Tuesday, September 04, 2007

Tone Deaf and Willfully Blind

I reread over some past posts and just hate the tone of some of them. I have to believe that I am not going to become bitter or jaded as a result of any past relationship. Perhaps that is inevitable in the short term, as you try to make sense of what went right and what went wrong, but at least in my case, any bitterness or anger I have is directed squarely in the mirror.

I don't think that anyone truly gets blindsided in relationships. Where the issue is one of an isolated mistake, well, shit just happens and people can and do fuck up and that is to be expected. Sometimes they fuck up routinely, but the cruel intent is not present and, again, people are fallible and make mistakes.

Where the issue is one of a more fundamental nature, however, I do not believe that the issue appears out of nowhere. As one example, I don't know anyone who suddenly discovered their husband was abusive - the red flags were always there, but not heeded because of perceived tradeoffs or, worse, a belief that the person will change. I realize that there is a tension between the idea of compromising ("no one is perfect") and holding out for what you really want in a relationship. Sometimes, it is just the belief that "he is so perfect in every way except...." that creates the willful blindness.

I take full responsibility for my past willful blindness. That part is easy and effortless. What is more challenging is figuring out why and learning not to do it again. What the hell is the point if you don't learn something from it, particularly how to avoid similar behavior in the future? Doesn't that completely waste the experience and render the former relationship meaningless? I find that to be disrespectful to both parties, and I put a very high premium on respect.

I had a friend in law school who betrayed me in one of the worst ways imaginable. I think about her a lot, as I truly cannot imagine how she can live with it. I had been a fiercely loyal friend to her and carried her in nearly every way you can carry a friend -- emotionally, academically, socially, financially -- but when there came a point where she had to have my back? Where she had to sack up and honor the friendship? She was completely self-serving and weak, thinking only of herself and who could best maximize her lot in life. I understand self-preservation, but not at the expense of a loyal friend who, as she damn well knew, would never have done the same to her. I am no martyr, but I would have fallen on the sword for her in light of what I believed to be our friendship. I would have healed from that wound and the friendship would have been strengthened.

I still respect certain of her achievements. She came from Nowhere, Nebraska, from a poverty-line, broken family, worked her ass off to get a partial scholarship to a somewhat respectable school, joined Teach for America and taught in Harlem, and finally ended up at a brand-name law school, drowning in debt but determined to get her permanent ticket out of Nowhere. Perhaps because I had a privileged upbringing, I tend to fall for the "by my own bootstraps" stories and have often assumed that such folks would have an even greater sense of loyalty and gratitude when it came to matters of friendship. I tend to gravitate towards them as a result. In my experience, however, the hard knock life has little correlation to a friend's loyalty.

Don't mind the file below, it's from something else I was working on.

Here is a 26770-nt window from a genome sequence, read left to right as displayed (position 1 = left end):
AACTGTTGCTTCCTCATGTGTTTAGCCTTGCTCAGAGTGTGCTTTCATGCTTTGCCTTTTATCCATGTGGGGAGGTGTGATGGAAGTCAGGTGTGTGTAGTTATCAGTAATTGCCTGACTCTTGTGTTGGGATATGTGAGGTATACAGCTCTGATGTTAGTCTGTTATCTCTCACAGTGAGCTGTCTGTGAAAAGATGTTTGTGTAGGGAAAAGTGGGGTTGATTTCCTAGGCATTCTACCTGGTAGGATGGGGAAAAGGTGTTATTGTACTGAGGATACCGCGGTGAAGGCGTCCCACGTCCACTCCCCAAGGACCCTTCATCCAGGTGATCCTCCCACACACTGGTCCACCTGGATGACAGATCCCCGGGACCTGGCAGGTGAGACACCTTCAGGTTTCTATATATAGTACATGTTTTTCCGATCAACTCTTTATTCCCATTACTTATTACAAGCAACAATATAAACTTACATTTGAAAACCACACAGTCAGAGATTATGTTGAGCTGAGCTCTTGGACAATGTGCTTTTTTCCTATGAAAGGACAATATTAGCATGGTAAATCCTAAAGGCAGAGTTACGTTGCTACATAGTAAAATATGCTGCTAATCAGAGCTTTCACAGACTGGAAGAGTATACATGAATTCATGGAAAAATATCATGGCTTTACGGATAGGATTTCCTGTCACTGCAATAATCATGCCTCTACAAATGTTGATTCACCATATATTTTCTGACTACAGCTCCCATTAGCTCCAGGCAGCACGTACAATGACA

Someday soon, I hope to discover the actual correlation. I think I am getting close, as I have friends here (and elsewhere)and family who would take up arms to protect me, and I would for them. I don't really understand the point of having a friendship or any relationship with someone who wasn't like-minded on this. I know that I have never thrown anyone under the bus or otherwise completely renounced or betrayed a friendship. I have certainly fucked up in friendships and relationships and have been cowardly in repairing the damage caused thereby, but I haven't betrayed a friendship or relationship.

Which, somehow, and probably not coherently, brings me back to my original thought. Whatever disappointments I have experienced with B or the MRE, I didn't betray them. I still have a hard time saying anything disparaging about B to anyone and I certainly don't want to slam the MRE. Both were good, if not great, men as I knew them and I am richer for the experience. That they didn't live up to my estimation of them is my problem, not theirs, as I disregarded plenty of warning signs. The same holds true for the law school friend. The key lesson to be learned (and what I am struggling with) is how to train yourself to acknowledge, heed and act upon the red flags so that you don't keep recycling the same relationships, over and over.

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